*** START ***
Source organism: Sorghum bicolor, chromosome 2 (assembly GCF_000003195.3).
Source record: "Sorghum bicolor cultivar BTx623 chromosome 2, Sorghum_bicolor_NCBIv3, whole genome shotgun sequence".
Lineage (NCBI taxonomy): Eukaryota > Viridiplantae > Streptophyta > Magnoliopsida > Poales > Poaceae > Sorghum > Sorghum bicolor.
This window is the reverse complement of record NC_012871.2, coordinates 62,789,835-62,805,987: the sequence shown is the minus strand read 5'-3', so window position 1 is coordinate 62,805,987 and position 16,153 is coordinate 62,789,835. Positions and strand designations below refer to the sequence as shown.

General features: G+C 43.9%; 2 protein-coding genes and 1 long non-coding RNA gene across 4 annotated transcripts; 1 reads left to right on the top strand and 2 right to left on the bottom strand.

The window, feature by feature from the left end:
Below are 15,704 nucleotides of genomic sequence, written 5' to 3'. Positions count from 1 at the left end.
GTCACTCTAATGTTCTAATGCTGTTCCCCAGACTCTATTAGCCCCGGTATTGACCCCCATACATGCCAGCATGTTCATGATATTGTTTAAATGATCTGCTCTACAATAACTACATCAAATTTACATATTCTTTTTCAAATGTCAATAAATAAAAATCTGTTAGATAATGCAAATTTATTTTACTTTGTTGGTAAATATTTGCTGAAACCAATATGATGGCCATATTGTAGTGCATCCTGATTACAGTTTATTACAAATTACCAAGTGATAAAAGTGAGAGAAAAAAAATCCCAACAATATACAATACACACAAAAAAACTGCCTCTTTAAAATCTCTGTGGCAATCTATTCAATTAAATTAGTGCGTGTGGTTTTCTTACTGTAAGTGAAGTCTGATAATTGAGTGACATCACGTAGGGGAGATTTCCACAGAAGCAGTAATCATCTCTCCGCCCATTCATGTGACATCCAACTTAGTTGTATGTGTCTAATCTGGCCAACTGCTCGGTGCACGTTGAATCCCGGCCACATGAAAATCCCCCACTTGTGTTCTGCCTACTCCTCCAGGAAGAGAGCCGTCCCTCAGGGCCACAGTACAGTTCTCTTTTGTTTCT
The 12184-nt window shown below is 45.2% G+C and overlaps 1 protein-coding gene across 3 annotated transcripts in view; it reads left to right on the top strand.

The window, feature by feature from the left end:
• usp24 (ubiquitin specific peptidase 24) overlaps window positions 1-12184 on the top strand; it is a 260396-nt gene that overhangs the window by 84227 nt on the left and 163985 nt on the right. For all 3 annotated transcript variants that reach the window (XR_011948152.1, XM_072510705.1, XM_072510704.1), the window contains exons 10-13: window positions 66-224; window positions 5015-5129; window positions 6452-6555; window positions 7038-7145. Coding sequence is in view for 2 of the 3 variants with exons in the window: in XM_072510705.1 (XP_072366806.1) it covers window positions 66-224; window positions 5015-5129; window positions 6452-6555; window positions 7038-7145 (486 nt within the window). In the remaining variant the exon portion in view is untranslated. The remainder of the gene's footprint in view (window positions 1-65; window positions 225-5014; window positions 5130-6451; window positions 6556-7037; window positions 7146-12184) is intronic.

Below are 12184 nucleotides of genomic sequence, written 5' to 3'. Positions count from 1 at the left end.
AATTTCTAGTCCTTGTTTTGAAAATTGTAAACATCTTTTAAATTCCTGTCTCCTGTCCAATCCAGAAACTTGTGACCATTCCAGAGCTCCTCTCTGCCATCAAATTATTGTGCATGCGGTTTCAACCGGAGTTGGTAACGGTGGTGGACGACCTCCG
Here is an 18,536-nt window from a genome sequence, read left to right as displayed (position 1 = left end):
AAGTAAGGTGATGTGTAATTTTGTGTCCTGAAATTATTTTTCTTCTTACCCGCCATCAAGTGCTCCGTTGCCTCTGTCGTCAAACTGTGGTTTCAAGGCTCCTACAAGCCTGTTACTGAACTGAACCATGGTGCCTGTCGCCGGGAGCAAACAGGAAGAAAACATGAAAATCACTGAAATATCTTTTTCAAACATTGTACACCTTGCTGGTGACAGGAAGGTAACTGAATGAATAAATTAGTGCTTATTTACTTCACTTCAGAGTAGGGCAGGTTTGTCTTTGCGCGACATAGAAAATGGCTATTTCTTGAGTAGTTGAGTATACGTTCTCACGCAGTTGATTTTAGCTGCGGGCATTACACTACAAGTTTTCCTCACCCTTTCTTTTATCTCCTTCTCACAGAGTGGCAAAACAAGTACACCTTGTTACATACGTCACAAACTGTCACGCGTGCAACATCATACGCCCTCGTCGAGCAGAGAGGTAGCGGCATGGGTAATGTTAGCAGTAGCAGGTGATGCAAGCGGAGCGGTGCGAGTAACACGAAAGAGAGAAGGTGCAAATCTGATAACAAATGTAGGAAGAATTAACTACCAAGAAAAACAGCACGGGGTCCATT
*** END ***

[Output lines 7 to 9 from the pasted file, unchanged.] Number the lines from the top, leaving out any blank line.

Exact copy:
Below are 15,704 nucleotides of genomic sequence, written 5' to 3'. Positions count from 1 at the left end.
GTCACTCTAATGTTCTAATGCTGTTCCCCAGACTCTATTAGCCCCGGTATTGACCCCCATACATGCCAGCATGTTCATGATATTGTTTAAATGATCTGCTCTACAATAACTACATCAAATTTACATATTCTTTTTCAAATGTCAATAAATAAAAATCTGTTAGATAATGCAAATTTATTTTACTTTGTTGGTAAATATTTGCTGAAACCAATATGATGGCCATATTGTAGTGCATCCTGATTACAGTTTATTACAAATTACCAAGTGATAAAAGTGAGAGAAAAAAAATCCCAACAATATACAATACACACAAAAAAACTGCCTCTTTAAAATCTCTGTGGCAATCTATTCAATTAAATTAGTGCGTGTGGTTTTCTTACTGTAAGTGAAGTCTGATAATTGAGTGACATCACGTAGGGGAGATTTCCACAGAAGCAGTAATCATCTCTCCGCCCATTCATGTGACATCCAACTTAGTTGTATGTGTCTAATCTGGCCAACTGCTCGGTGCACGTTGAATCCCGGCCACATGAAAATCCCCCACTTGTGTTCTGCCTACTCCTCCAGGAAGAGAGCCGTCCCTCAGGGCCACAGTACAGTTCTCTTTTGTTTCT
The 12184-nt window shown below is 45.2% G+C and overlaps 1 protein-coding gene across 3 annotated transcripts in view; it reads left to right on the top strand.